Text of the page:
Growing up in Poland and watching movies like Legally Blonde and Pitch Perfect, I always dreamed of my American college experience. I did my research at 16, applied at 18 and at 19, I packed my bags and flew to New York. I did not choose NYC by accident either, because as a fan of Sex and the City, How I Met Your Mother and countless New York-set movies, I felt ready for my big city life.
How is my American college experience going then? How does it really feel as an international student in the United States?
Well, I just finished my junior year changing my program yet again and I never felt happier. I started as legal studies major, unhappy applying for the program only because law is a “respectable thing to study” in Europe and desired program of every good student in Poland. However, one of the professors told me that I shouldn’t waste time studying something I don’t like. My first change came in the form of a political science degree, but yet again, I discovered that my program had nothing to do with the activism I’m so passionate about.
I decided to explore some more with communication arts and Italian minors, and finally, I settled for political science and communication arts double-major. My minor helped me realize that the communications lab made me feel most at home. Together with the incredible faculty, we made communication arts an option even though I already finished my junior year.
This kind of support I enjoy the most, as, in Europe, the faculty doesn’t tend to help or interact with students much outside of lecture halls.
On-campus, my first activity fair felt like I fell through the rabbit hole into Wonderland with so many activities options to choose from, which would be impossible in Europe where students leave university buildings right after lectures. Now I thrive as newly elected vice president of Student Government and member of multiple clubs, which introduced me to friends I will keep for life and broadened my horizons.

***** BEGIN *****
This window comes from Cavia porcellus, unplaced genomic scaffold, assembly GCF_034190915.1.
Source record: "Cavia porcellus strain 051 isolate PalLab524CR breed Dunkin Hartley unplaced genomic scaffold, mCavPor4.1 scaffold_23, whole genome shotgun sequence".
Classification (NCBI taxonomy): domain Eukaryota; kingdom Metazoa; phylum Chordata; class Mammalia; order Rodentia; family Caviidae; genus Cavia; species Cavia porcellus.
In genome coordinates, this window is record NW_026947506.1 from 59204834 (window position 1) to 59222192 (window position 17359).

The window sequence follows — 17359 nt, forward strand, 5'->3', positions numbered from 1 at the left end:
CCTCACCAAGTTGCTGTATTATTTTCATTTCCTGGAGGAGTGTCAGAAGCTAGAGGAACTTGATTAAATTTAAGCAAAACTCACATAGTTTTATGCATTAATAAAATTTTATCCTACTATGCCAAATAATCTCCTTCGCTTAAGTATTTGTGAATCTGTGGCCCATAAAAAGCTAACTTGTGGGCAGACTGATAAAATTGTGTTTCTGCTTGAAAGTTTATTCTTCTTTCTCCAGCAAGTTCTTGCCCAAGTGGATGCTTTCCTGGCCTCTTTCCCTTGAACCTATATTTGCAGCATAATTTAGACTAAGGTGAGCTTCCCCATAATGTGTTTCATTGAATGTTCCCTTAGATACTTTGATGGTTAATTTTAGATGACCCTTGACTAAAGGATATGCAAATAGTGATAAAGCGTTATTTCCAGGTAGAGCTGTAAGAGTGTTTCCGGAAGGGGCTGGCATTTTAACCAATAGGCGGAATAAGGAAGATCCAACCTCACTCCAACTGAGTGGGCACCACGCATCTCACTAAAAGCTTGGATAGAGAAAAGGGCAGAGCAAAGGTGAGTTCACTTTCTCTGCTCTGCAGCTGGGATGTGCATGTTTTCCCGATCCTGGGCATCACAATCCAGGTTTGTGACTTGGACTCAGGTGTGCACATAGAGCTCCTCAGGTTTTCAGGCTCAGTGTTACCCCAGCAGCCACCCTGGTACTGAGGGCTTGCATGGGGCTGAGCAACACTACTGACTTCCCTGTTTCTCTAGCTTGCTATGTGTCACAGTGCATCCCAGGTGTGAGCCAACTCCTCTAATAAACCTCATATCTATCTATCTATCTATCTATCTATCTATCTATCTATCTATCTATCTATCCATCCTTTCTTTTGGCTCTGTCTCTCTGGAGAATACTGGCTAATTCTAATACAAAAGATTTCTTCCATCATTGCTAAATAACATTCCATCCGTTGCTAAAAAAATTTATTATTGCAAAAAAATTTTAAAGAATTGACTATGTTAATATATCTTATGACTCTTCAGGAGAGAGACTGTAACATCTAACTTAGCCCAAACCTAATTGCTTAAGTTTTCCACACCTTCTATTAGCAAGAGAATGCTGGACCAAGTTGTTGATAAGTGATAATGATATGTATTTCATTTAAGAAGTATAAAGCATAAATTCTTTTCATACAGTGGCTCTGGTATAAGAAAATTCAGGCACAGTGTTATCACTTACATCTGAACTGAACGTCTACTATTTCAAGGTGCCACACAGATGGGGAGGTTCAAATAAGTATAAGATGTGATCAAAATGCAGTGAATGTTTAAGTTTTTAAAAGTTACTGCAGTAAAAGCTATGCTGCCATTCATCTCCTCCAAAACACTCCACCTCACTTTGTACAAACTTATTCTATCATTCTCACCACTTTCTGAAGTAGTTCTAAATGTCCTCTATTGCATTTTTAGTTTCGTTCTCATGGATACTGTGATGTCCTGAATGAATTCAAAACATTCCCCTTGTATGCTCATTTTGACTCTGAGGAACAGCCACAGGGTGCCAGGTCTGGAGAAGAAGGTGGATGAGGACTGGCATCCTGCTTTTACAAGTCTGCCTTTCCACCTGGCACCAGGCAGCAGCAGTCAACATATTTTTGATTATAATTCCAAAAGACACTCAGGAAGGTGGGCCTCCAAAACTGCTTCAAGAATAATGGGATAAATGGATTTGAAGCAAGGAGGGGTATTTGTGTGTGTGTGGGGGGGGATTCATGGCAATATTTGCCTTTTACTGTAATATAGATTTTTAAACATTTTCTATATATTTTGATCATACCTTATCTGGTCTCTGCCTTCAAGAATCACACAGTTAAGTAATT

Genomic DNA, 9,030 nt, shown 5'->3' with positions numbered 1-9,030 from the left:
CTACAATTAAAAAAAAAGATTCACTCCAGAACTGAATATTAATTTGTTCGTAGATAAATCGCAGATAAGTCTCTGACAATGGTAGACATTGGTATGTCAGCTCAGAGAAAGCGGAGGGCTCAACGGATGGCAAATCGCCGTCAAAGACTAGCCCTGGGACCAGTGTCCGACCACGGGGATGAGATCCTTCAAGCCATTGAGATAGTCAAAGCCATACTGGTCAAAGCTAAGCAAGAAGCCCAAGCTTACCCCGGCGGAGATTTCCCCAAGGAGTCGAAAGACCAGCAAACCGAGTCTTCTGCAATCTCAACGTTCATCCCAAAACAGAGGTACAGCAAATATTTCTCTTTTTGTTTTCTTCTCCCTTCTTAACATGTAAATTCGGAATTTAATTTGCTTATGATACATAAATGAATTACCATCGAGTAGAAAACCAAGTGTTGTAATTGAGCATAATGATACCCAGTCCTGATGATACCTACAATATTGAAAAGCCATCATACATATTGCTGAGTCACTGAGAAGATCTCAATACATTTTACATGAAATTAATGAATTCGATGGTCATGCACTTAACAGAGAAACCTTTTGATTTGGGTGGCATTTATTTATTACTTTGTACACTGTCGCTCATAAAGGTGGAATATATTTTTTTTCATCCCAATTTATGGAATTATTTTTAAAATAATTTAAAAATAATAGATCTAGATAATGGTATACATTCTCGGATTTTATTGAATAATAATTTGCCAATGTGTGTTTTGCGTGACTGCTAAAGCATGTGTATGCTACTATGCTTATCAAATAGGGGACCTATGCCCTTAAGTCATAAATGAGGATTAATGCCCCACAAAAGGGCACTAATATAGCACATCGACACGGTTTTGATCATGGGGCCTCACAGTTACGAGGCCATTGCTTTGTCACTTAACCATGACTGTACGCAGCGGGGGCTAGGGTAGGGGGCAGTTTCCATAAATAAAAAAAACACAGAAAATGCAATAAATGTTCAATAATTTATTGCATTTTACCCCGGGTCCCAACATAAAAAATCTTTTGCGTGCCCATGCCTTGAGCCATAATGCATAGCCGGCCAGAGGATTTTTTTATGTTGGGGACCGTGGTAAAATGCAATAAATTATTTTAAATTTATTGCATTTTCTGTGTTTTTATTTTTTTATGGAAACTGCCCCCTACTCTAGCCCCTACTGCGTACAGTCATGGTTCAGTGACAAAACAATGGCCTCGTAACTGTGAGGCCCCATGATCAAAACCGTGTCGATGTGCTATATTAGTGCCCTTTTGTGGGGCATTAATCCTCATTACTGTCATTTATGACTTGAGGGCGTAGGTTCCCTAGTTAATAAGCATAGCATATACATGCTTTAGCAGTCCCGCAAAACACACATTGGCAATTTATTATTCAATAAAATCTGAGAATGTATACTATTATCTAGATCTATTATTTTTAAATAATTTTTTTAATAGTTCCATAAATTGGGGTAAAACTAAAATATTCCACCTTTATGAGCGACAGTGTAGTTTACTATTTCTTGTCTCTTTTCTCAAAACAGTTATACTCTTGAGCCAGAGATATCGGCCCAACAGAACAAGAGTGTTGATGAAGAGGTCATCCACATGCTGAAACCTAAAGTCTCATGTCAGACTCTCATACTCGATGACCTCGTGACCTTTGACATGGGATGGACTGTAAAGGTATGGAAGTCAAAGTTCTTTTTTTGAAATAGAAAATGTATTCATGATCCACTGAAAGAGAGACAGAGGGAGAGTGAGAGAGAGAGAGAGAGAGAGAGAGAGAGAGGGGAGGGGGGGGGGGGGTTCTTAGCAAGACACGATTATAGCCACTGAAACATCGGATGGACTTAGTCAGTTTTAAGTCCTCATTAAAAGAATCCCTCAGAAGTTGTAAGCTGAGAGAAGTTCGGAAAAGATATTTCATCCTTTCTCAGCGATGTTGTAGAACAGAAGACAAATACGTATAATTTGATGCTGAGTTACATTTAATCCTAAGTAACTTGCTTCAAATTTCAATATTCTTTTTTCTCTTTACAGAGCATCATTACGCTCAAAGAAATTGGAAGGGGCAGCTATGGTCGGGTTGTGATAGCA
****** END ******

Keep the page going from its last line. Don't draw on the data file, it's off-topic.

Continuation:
Do I always feel like I am on movie-set while living in the United States? No, I am not sipping Cosmopolitans in Manhattan every night. New York’s dirtier than any movie ever showed. Visa restrictions did stand between me and my dream internship more than once. Moreover, you should see the face of my classmates the first time I came to class dressed casually in a white shirt while they were wearing sweatpants.
Still, I learned so many things I wouldn’t in Europe.
I became more independent, as I had no other choice being 4000 miles away from home. I started studying and doing what I am passionate about without looking over my shoulder for a nod of approval, and I learned to always seize opportunities coming my way. This allowed me for some Roman Holidays and Eat, Pray, Love moments during my semester abroad in Rome. Last semester also taught me to let go of the fear of change no matter how late it comes, as changing majors’ junior year doesn’t feel like a walk in the park.
Before my fellow international students who read this article accuse me of sugar-coating, I need to make a note.
Yes, I met Americans who: stereotyped me for being Eastern European, needed to google where Poland is on the map, asked “Oh, so you speak Russian in Poland?” instead of “What language do you speak there?” and even inquired whether movie theaters were in Poland. The answer? Yes, yes we do. However, to do justice to my American readers, most of the people I met in the United States showed me the level of friendliness and support I could only dream of many of them becoming my substitutes for family.
There’s my recollection of the journey from Europe to America in a little over 700 words. A journey from being always well-dressed people pleaser to finding my voice and what I want to do; complicated, messy, hard, but also wonderful and eye-opening. If I can give you any piece of advice if you feel a little lost (or if you just feel like doing it), if you get that opportunity to buy that plane ticket to a place you always wanted to move to, do it. You won’t regret it, and if you do, that’s a learning opportunity too.